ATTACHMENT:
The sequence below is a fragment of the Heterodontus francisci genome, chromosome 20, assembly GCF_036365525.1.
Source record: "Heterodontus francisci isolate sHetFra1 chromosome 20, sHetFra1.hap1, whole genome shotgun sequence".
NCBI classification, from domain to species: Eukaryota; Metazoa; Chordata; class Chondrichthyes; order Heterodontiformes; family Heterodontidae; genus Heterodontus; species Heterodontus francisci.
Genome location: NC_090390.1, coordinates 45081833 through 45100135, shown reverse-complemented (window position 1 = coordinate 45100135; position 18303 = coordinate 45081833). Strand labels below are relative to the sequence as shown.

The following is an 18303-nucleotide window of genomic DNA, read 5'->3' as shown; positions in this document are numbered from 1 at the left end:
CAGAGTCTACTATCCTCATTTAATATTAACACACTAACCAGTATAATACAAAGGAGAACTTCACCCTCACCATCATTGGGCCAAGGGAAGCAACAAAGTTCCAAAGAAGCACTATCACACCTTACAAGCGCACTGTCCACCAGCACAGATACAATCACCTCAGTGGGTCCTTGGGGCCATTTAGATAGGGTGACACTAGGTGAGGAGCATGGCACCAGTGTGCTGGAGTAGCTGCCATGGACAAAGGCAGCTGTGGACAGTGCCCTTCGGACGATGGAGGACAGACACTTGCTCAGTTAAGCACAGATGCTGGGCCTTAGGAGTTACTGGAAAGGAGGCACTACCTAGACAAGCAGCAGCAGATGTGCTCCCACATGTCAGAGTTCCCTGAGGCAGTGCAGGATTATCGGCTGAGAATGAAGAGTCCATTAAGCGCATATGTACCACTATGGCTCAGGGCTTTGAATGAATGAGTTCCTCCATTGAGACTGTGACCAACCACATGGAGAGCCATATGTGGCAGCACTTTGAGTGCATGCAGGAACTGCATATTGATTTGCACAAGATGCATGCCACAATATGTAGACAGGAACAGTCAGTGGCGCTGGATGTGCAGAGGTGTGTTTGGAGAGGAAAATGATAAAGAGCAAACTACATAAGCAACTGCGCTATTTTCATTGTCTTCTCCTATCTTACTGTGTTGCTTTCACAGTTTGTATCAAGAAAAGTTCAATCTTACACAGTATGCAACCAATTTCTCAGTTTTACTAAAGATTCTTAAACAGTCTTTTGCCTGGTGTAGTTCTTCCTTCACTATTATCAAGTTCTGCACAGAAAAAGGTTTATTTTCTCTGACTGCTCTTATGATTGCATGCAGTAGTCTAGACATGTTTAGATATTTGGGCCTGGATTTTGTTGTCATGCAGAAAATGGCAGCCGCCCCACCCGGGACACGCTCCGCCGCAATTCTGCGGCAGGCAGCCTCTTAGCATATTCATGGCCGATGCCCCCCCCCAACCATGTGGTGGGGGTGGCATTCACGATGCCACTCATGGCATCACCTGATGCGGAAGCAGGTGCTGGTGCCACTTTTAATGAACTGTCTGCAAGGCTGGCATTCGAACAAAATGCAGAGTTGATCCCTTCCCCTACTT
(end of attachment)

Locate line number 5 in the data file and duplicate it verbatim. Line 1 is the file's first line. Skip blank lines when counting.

The following is an 18303-nucleotide window of genomic DNA, read 5'->3' as shown; positions in this document are numbered from 1 at the left end: